Advice to Funders in the Covid-19 Era
For people born after November 23, 1963, 9/11 was an emotional and psychological shock unlike any we had experienced. The financial crisis of 2008 and the Great Recession that followed were a shock of a different kind: slower, murkier, more abstract — until, that is, people we knew and loved started to lose their jobs. In the weeks and months that followed, I wrote a number of posts for PhilanTopic (here, here, and here) aimed at helping my social sector colleagues navigate the difficult funding environment in which we suddenly found ourselves.
The coronavirus pandemic is a crisis of a different sort — both a biological threat as well as a threat to our economic security, stunning in its scope and the rapidity with which it has unfolded. In other words, existential.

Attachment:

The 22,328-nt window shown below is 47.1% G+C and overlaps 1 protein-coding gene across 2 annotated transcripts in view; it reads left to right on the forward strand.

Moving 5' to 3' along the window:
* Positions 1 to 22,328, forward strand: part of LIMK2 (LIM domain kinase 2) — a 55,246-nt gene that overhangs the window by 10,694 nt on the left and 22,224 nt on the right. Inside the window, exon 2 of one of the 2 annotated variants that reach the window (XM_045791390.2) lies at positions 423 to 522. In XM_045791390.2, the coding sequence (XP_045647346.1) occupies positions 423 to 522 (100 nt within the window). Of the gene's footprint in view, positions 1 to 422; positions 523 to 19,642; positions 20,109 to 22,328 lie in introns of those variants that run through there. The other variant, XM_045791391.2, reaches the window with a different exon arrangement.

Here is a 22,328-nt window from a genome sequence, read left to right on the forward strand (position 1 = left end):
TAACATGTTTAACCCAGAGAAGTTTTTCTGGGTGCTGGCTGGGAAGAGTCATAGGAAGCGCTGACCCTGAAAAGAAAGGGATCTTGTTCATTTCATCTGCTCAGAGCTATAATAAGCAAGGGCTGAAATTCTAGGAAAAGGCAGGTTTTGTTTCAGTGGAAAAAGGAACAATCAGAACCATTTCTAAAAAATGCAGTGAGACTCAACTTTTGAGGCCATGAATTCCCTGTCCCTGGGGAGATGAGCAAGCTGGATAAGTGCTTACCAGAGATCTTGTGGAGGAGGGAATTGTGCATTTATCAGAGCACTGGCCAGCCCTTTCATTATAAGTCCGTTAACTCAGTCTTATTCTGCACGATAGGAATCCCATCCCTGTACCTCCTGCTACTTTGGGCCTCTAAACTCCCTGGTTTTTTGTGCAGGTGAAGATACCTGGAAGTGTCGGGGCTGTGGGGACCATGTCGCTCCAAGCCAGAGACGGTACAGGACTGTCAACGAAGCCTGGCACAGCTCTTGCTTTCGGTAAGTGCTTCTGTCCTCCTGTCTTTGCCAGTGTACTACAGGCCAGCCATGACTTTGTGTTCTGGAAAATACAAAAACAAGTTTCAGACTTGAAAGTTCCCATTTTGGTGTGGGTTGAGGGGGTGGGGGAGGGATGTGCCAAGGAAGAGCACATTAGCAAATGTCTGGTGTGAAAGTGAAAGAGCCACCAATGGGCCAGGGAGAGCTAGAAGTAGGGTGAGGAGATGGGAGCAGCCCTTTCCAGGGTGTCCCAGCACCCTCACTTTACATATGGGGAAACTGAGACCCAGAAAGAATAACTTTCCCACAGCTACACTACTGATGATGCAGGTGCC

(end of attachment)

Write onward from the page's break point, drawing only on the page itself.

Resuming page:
Given the seriousness of the threat and the urgent need for a rapid, coordinated response, I offer these suggestions, with humility and deep respect, to my colleagues in the funder community.
- Be flexible with your grant support.
- Endeavor to fast track your grants.
- Use community-based vendors whenever possible.
- Facilitate online meetups for grantees where they can air their concerns and share best practices and resources.
- Do not assume that your current grants are sufficient to cover the extraordinary demand, costs, and burdens that many nonprofits will be faced with over the coming months.
- Allow grantees to alter the budget terms of grants they have already received so as to maximize their flexibility.
- Be prepared to make long-term commitments and be in it for the long haul.
- Understand that while the virus is first and foremost a public health emergency, its impact will extend to a host of other areas.
- Do your utmost to support local, culturally competent organizations, which are often the first point of access for at-risk individuals and groups.
- Remember the bigger picture and be generous with grantees with respect to your reporting requirements.